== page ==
Recommended Posts

Posted (edited)

 

I want to launch a model rocket with a stability assist system and trajectory system. I want to code it myself but I honestly have no idea what I'm doing. Further I'm terrible at coding in general. Is their any very simple to use code, simpler that kOS, that I can use for this? I would be fine with drag and drop but I cant find anything for robotics that can run multiple programs. Just programs that do a do b do c etc. Any suggestions?

Also it would need to run with any simulator that could handle it only because the rocket will take time and money I don't have and I would want the software done before I finalize the design.

Edited by Cheif Operations Director

Share this post


Link to post
Share on other sites

I think you'd pretty much need to be a Mary Sue to pull all that off without any coding experience. Why not start smaller?

Share this post


Link to post
Share on other sites
Just now, PakledHostage said:

I think you'd pretty much need to be a Mary Sue to pull all that off without any coding experience. Why not start smaller?

Because I don't have a choice I've already tested what I need too to get to a guided rocket. 

What I want is a 4 fin and 4 thruster input system. 

Here is what I want to say

Execute:Motor 1-Fin (1.3 seconds)

Execute: Motor3-Fin (1.3 Seconds) invert

that could be a flight program really simple

 

for the "SAS"

I would say if sensor A is triggered Trigger thruster B until Sensor A is no longer past perimeters.

This way I could have a (relatively) good flight plan along with control and "SAS"

Share this post


Link to post
Share on other sites

Languages like Scratch and Blockly allow you to program visually. But how to connect it to your hardware?

Share this post


Link to post
Share on other sites
Just now, Kerbart said:

Languages like Scratch and Blockly allow you to program visually. But how to connect it to your hardware?

This is why I need help I have 0 Idea what I'm doing.

How would that would work anyways.

Share this post


Link to post
Share on other sites

For a controller you quickly end up with an Arduino or something along those lines. That'll still require some knowledge of electronics on how to hook things up.

Spend a bit more and you get a microcontroller that runs on MicroPython. Yes, it's a programming language, but fairly easy to learn. And you wouldn't need much more than the commands to trigger the servos, and a sleep command anyway.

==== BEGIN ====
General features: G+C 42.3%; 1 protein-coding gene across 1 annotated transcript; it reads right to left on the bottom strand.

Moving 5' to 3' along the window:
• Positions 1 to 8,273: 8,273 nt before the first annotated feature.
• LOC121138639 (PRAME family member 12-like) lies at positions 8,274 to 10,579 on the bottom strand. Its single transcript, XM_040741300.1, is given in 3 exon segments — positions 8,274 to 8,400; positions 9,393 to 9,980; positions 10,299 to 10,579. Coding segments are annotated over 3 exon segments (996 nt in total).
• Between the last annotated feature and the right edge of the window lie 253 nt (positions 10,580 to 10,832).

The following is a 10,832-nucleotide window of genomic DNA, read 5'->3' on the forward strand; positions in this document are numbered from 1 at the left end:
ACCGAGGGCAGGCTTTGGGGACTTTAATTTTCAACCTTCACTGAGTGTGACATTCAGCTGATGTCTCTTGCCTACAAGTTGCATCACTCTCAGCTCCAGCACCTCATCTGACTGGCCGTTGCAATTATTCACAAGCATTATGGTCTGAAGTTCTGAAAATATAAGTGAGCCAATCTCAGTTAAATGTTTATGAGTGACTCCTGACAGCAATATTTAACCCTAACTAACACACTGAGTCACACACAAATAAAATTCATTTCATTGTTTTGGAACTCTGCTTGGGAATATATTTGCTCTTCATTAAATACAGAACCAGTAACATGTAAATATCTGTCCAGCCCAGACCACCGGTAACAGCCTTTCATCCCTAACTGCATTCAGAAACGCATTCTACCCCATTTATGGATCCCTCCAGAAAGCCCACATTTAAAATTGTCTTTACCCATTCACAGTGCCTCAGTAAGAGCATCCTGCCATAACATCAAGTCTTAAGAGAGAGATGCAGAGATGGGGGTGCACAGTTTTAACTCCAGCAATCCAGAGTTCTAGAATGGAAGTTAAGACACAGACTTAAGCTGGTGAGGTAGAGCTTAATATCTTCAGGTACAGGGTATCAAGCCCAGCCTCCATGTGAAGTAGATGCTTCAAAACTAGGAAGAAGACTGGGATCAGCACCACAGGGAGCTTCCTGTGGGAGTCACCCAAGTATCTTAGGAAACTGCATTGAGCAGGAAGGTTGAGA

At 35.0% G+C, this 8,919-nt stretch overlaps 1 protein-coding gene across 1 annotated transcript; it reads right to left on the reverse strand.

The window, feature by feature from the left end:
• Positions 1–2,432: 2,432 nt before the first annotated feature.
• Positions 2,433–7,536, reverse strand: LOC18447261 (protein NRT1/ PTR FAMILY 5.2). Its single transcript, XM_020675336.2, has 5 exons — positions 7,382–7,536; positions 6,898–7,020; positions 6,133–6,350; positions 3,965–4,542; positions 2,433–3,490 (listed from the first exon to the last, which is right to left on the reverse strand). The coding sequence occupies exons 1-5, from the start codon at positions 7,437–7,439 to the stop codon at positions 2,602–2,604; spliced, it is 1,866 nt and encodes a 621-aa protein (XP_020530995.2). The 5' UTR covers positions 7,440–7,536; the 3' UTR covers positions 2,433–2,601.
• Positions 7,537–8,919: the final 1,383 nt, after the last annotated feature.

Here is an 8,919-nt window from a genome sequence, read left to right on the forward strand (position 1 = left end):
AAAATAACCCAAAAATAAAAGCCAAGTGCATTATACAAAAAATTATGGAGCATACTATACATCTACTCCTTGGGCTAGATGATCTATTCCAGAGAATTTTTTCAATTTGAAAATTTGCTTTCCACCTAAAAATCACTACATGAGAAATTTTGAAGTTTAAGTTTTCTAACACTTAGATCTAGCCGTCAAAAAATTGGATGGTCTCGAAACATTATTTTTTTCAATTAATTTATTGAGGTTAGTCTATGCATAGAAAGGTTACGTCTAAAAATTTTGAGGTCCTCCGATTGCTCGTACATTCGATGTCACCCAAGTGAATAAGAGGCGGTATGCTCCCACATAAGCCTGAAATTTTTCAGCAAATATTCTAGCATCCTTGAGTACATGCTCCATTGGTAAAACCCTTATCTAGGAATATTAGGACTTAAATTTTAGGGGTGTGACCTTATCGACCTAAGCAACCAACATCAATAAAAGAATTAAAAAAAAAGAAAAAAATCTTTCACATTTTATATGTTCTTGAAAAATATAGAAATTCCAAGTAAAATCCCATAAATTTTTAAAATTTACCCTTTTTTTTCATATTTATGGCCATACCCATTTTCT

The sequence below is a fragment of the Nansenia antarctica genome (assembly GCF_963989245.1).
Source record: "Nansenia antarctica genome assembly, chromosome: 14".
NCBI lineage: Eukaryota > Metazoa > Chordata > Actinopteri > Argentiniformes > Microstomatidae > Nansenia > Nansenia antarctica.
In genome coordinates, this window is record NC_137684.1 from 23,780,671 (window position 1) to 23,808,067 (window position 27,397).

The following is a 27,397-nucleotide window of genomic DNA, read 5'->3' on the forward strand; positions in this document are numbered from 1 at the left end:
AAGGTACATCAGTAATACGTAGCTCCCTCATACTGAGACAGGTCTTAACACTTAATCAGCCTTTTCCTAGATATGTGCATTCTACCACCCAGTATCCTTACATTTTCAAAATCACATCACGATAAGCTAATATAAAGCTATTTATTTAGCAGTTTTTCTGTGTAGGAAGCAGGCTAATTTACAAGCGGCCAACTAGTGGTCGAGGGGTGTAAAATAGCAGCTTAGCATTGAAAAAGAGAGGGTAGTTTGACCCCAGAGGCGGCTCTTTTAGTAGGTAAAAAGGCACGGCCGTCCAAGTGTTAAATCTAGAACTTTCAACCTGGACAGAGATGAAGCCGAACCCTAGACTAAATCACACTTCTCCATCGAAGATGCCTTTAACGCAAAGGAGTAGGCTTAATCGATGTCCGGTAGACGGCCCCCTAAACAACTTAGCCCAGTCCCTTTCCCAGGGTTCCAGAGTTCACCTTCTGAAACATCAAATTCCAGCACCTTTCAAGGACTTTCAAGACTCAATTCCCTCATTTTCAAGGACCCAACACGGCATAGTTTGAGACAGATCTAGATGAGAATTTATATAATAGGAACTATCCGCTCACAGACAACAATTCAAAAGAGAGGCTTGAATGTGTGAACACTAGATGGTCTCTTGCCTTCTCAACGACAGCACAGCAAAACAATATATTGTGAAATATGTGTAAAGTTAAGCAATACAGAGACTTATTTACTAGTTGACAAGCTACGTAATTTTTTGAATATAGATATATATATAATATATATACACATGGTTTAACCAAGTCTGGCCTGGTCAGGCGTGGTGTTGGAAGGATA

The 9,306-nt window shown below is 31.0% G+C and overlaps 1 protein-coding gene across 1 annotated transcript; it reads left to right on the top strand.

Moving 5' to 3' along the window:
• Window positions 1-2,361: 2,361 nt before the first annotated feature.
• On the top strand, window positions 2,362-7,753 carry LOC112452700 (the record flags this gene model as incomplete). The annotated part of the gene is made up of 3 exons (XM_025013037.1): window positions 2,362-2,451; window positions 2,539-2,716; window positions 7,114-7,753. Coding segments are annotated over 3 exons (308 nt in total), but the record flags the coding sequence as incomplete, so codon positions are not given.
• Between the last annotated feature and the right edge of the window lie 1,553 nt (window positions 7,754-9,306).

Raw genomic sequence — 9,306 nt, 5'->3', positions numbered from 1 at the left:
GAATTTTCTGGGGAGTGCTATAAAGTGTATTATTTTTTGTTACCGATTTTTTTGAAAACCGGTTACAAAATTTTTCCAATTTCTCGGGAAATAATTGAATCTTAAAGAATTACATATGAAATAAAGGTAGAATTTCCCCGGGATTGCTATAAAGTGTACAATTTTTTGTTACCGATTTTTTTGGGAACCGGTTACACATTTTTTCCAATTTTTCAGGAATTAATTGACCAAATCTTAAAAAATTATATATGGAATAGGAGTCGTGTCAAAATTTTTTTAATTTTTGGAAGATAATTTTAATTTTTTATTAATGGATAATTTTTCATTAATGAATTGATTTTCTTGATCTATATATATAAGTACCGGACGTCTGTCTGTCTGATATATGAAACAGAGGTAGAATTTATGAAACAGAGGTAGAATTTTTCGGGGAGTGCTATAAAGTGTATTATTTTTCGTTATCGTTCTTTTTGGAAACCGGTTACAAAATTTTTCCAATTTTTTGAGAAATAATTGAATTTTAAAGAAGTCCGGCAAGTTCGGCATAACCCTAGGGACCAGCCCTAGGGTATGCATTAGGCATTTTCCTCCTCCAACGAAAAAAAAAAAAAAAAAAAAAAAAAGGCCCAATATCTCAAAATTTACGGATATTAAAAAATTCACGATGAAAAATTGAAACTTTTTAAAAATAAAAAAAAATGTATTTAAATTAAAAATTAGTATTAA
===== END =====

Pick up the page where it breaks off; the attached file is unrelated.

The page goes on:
• Like 1

Share this post


Link to post
Share on other sites

My biggest question is how do you "use" a computer.

If I presume I've compelled my software then how do I put it into a computer inside and get it to execute those commands.

Share this post


Link to post
Share on other sites
42 minutes ago, Cheif Operations Director said:

My biggest question is how do you "use" a computer.


I'd say drop by the appropriate forums for the computer you've chosen and ask there...  You're more likely to find people there with the appropriate knowledge and skills.

 

Share this post


Link to post
Share on other sites
Posted (edited)
8 hours ago, DerekL1963 said:


I'd say drop by the appropriate forums for the computer you've chosen and ask there...  

 

Or start with a smaller project and work up towards your goal over the course of several projects. You [Cheif Operations Director] railed against Rey's character in TLJ ad infinitum because she went straight from zero experience to Jedi level experience, and now you want to do something similar in real life... Go get an Arduino (or similar system) and start playing with it. Wax on, wax off.

Edited by PakledHostage
  • Like 3

Share this post


Link to post
Share on other sites

This is a big job you've given yourself, but it's doable. It won't be easy or quick, but you'll get there if you stick with it. Check out this example for what people have already done:

http://www.instructables.com/id/Radio-Telemetry-for-a-Model-Rocket/

13 hours ago, Cheif Operations Director said:

 I cant find anything for robotics that can run multiple programs. Just programs that do a do b do c etc. Any suggestions?